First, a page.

The acclaimed guitar amplifier designer and builder Howard Alexander Dumble has reportedly passed away. The news was confirmed earlier today
(18 January) on the Dumble Amps Instagram account.
"It is with great sadness that we announce the passing on Howard," the post reads. "His work brought joy and inspiration to countless musicians and engineers."
There is no doubt Dumble will be remembered as one of the greatest boutique guitar amp engineers of all time, known for his highly-respected personalised design process. The engineer's most famed two-channel Overdrive Special and single-channel Steel String Singer designs remain some of the most sought-after guitar gear on the planet.
An accomplished guitarist in his own right, Dumble tailored his highly responsive amplifiers to the specific player he made them for, meaning each has unique characteristics. Alexander began building amps in the first half of the 1960s and through largely word of mouth he'd built them for guitarists including Jackson Browne, David Lindley, Lowell George and Bonnie Raitt by the close of the '70s.
"He told me he’d got the idea to build the Overdrive Special from listening to me play through a '60s piggyback Fender Bassman and cabinet," Ford revealed in 2017. " I’ve always been very proud of that. I think it might have something to do with the really warm relationship we both have. I consider him a really close friend; I mean, like family.”
Such was Dumble's unique process, it's said that players would often have to wait for the call from the designer or his representatives if he was willing to work on an amp for them. And a player who forged a working relationship with Dumble in later years was bluesman Kenny Wayne Shepherd.
“The key word is inspiration," Shepherd told us in 2017 of why the Dumble Amps reputation is justified. I’m not speaking to you as a person who has bought into some hype. I’m speaking to you as a person who has legitimate experience before and after. Quite literally, those amps, the point behind the amps that he has built for me and what they do is inspiring. It’s inspiring me to play new things. Inspiring me to take different avenues and create new sounds. The way that he goes about doing that is what you’ve probably heard. I mean, he literally tailor-makes the amp around the musician’s style of playing and approach.
This ability was honed over hours with a player, as Shepherd explained.
“I would go over. I see him on a really regular basis," he continued. "I’ll sit around and we’ll hang out. I’ll sit around just like this, me and you, and be playing guitar for hours and hours. The whole time he’s listening. He’s got great ears. I mean, obviously. He hears how a person plays. He knows what it is that I’m trying to get out of the amplifier. He hears how hard I play, the attack that I use, the touch. All of it. You can tell his mind is working the whole time. He’s just listening.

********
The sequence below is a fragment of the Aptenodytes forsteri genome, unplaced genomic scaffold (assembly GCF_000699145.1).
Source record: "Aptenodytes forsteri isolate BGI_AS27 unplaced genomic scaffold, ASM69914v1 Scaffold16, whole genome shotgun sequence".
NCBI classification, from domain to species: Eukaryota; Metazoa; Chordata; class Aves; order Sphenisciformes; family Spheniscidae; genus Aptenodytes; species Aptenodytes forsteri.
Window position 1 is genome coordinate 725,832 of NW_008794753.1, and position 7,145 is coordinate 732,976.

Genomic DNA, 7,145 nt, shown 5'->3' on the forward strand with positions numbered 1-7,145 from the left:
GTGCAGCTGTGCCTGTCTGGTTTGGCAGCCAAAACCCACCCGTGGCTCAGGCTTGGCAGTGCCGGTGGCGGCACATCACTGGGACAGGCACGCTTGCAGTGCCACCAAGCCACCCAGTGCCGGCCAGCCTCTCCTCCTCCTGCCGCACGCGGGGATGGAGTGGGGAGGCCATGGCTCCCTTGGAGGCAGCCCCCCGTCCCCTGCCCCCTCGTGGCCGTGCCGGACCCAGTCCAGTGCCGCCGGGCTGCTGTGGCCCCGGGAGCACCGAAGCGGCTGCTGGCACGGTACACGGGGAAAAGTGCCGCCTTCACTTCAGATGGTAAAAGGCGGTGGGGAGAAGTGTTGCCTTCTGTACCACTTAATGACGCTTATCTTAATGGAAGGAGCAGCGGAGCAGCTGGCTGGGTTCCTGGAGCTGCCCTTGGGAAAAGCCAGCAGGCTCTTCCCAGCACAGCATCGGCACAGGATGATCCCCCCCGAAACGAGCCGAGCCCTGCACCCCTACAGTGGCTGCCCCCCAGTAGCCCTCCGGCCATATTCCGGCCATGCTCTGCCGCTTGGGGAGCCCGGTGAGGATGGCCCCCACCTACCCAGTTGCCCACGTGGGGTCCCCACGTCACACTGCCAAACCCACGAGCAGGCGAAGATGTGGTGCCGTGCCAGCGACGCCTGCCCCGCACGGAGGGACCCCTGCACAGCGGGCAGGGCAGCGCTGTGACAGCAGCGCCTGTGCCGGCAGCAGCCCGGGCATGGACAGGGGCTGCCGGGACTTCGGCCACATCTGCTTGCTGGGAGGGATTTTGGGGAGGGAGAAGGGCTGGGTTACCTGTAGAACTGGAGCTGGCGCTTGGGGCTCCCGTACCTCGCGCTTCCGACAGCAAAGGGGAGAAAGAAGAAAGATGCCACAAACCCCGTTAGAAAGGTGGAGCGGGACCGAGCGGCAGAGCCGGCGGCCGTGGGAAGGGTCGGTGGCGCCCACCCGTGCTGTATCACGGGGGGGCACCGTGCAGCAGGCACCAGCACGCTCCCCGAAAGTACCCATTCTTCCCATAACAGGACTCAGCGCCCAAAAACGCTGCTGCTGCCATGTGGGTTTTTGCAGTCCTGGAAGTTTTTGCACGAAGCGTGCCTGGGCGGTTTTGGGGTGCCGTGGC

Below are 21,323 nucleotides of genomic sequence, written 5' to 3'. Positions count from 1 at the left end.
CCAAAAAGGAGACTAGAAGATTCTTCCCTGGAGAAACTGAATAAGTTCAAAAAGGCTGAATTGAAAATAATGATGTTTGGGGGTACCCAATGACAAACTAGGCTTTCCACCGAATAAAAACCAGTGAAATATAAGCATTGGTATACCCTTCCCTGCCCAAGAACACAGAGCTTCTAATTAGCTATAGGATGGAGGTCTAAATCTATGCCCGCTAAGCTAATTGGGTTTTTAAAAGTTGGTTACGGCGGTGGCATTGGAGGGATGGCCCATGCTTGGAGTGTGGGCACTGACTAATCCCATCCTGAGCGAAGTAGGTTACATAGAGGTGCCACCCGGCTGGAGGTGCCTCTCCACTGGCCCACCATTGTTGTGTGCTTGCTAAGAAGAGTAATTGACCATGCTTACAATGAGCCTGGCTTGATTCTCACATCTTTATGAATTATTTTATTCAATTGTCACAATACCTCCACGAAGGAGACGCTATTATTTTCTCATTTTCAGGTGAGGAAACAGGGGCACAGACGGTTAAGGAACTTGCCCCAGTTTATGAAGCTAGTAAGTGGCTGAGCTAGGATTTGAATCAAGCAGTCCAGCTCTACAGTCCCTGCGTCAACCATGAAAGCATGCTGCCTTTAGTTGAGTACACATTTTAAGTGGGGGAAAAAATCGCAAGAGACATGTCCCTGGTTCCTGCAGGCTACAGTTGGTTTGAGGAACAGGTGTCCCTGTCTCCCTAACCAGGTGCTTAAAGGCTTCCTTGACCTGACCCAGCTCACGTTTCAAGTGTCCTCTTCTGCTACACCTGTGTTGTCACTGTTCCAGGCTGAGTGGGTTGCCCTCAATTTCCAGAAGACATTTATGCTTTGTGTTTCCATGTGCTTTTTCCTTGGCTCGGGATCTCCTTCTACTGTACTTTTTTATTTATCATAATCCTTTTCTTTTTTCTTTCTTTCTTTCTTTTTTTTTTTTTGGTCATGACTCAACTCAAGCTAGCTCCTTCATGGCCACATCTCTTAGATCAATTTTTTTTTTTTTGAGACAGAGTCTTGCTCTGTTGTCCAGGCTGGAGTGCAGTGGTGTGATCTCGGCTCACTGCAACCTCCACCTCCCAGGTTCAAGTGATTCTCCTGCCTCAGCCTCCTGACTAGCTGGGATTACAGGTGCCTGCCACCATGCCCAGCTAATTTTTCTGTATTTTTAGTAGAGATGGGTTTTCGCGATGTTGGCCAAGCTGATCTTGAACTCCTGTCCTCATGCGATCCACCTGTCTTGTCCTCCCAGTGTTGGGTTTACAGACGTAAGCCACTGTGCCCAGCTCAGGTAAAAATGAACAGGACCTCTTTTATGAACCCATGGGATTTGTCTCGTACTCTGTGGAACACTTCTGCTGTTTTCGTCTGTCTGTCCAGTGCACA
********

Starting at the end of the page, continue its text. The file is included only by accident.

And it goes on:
“Then he goes and he works on the amp. Then you come back, you play it again and we see how it’s responding. Then he further refines it if necessary. Usually, in my experience, it’s not been necessary. I go back. I plug in the first time and it’s right, which I think is one of the reasons why he’s always been adamant that those amps that he builds are for that person. He’s built it around my style of playing. In theory, if anyone else was to be playing through my amp, it naturally would not necessarily respond the way that it was intended to because it’s a different person playing.”
Dumble Overdrive Special: we plug in to one of the world's most sought-after guitar amps
For Carlos Santana, Dumble was the end of his tone quest. "I have everything that I need," he told us in 2015. "I have Dumble amplifiers, I have a relationship with Mr Alexander Dumble. I stopped looking because I have found everything."
When we spoke to Dumble amp owner Jason Isbell last year he remarked on the relationship his friend and producer Dave Cobb had with the late amp designer and what he believed to be Dumble's greatest gift.
"Dave told me that when he went to his shop and saw his wall of components, it’s all stuff you can get at Radio Shack or your local electronics store," remarked Isbell. "[The tone] isn’t coming from the individual components, it’s all down to how Dumble hears your playing. He puts it all together as a cocktail of incredibly simple ingredients that work incredibly well!"
Australian guitarists Orianthi was one of the first musicians to play tribute to Dumble following news of his passing.
We are hearing very sad news that one of the undisputed kings of tone, Howard Dumble has passed away. Our love to his friends and family, his work touched many lives x #dumbleJanuary 17, 2022
Howard was a true innovator and genius in the mold of Jim Marshall and Neal Fender. I will miss you, my friend. #DumbleAmps “Celebrated amp designer Howard Alexander Dumble passes away | MusicRadar” https://t.co/laVKliWkQ5January 18, 2022